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DCPU-16 implementation in f# (msdn.com)
51 points by balakk 1403 days ago | past | web | 21 comments



OK, yes, I get it, every major programming language can implement an emulator for DCPU-16 in a few dozen lines. Can someone hurry up and post the [consults the Trendy Language Calendar] Node implementation so we can call it a day on the DCPU-16 implementations?

(Incidentally, I'm not saying DCPU-16 is uninteresting, and if somebody's got something more interesting than a straight-up implementation I'm still all ears. But... Church-Turing, you know?)

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I agree.

I would be a lot more interested into high level languages for DCPU-16.

Also, most DCPU-16 implementations I have seen so far are bytecode interpreters. I would love to see an actual JIT translating emulator that generates x86 or even better llvm code. The performance difference should be considerable.

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Someone has started: https://github.com/baconization/d16x

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And:

https://github.com/Rotten194/Tenc

https://github.com/Blecki/DCPUC

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I was going to write one using DynASM (it would be very short, simple, and fast) but it was unclear to me that DCPU-16 had any substantial programs written for it where you could show off a speed difference.

I have been looking for an excuse to write an article about how to use DynASM though.

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I'd like to see an implementation in OrgASM, but it's hard to type with just one hand.

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JIT compiling DCPU-16 bytecode using LLVM is something I plan to do later if I get time. I imagine by then someone else will already have done it, but if not, then its something I plan to do.

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Come on, isn't it nice to see a Rosetta Stone for something that isn't math-oriented?

I think one of Notch's goals with DCPU-16 was bringing back the feeling of programming for computers with very limited specs and little complexity. I think this is proof that his plan is working.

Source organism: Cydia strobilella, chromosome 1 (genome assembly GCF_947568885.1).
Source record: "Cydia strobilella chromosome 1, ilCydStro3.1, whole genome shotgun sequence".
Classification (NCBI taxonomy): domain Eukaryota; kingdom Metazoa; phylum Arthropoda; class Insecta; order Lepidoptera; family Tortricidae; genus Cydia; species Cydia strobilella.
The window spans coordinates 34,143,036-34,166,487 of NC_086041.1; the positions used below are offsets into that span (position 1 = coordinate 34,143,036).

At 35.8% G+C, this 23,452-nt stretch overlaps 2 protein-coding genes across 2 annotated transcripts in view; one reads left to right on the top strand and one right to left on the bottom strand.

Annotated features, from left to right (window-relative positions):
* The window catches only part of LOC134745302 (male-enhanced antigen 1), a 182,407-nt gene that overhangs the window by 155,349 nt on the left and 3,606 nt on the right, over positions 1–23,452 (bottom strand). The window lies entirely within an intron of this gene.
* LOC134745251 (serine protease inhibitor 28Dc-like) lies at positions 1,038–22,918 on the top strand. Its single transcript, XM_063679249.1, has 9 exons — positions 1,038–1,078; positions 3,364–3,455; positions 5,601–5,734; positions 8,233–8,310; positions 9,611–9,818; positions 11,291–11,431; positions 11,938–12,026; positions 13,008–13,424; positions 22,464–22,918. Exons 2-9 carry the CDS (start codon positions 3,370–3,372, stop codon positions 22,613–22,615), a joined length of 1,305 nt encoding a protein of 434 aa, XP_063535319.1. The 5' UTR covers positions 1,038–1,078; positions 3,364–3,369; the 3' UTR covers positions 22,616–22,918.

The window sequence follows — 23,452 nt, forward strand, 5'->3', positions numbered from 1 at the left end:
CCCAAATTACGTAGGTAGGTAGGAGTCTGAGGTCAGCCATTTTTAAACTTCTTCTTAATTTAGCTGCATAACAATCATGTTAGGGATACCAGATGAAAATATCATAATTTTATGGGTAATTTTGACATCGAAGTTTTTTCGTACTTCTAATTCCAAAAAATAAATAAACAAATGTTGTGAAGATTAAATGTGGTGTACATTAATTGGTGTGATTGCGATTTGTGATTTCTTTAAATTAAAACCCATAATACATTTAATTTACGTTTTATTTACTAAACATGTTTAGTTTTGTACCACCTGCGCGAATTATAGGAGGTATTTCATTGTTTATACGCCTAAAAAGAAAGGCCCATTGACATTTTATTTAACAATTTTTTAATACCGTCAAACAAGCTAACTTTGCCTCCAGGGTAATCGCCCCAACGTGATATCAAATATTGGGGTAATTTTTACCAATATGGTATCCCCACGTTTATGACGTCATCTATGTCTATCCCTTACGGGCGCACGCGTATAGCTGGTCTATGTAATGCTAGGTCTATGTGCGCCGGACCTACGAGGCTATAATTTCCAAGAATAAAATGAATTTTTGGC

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Apparently the Stack Overflow questions are already rolling in: http://stackoverflow.com/questions/tagged/dcpu-16

I imagine this must be slightly entertaining to witness for Notch.

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It's great to see what idiomatic code looks like in all these different languages. F# shines here.

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Please forgive me my ignorance, but why are these DCPU-16 implementations in <put your favorite language> [in less than X lines] popping up in recent days?

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It's an in-game CPU of Notch' (creator of Minecraft) new MMO:

http://0x10c.com/doc/dcpu-16.txt http://0x10c.com/

Since the DCPU-16 spec has only been announced recently, there is currently a surge in interest.

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Most of these implementations change the stack pointer as a side effect of decoding a skipped instruction:

IFN a, a Set Push, 1

Is this the intended behavior?

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Yes, I think so because branches skip full instructions and instructions may be between 1 and 3 bytes but exactly how many is unknown until the skipped instruction is decoded.

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The PC needs to be incremented past the "next words". But it seems odd that a un-executed push instruction would still modify SP.

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This is true - I actually miss-read your comment and thought you said instruction pointer instead of stack pointer... It seems to be a bug in the implementation (from my reading of the spec, this should not happen).

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I believe you're right @MarkSweep. Thanks much for pointing that out! Fixed.

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Who is going to do this in brainfuck?

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Does anyone know which implementation of the DCPU-16 is the shortest?

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What does the D in DCPU stand for? Notch's DCPU spec does not say.

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This is in the storyline:

>In 1988, a brand new deep sleep cell was released, compatible with all popular 16 bit computers.

So I've assumed from the start that the D is for Deep, because the whole story is about this deep sleep stuff. But yeah, that's really just speculation. I don't think there's any official answer to it.

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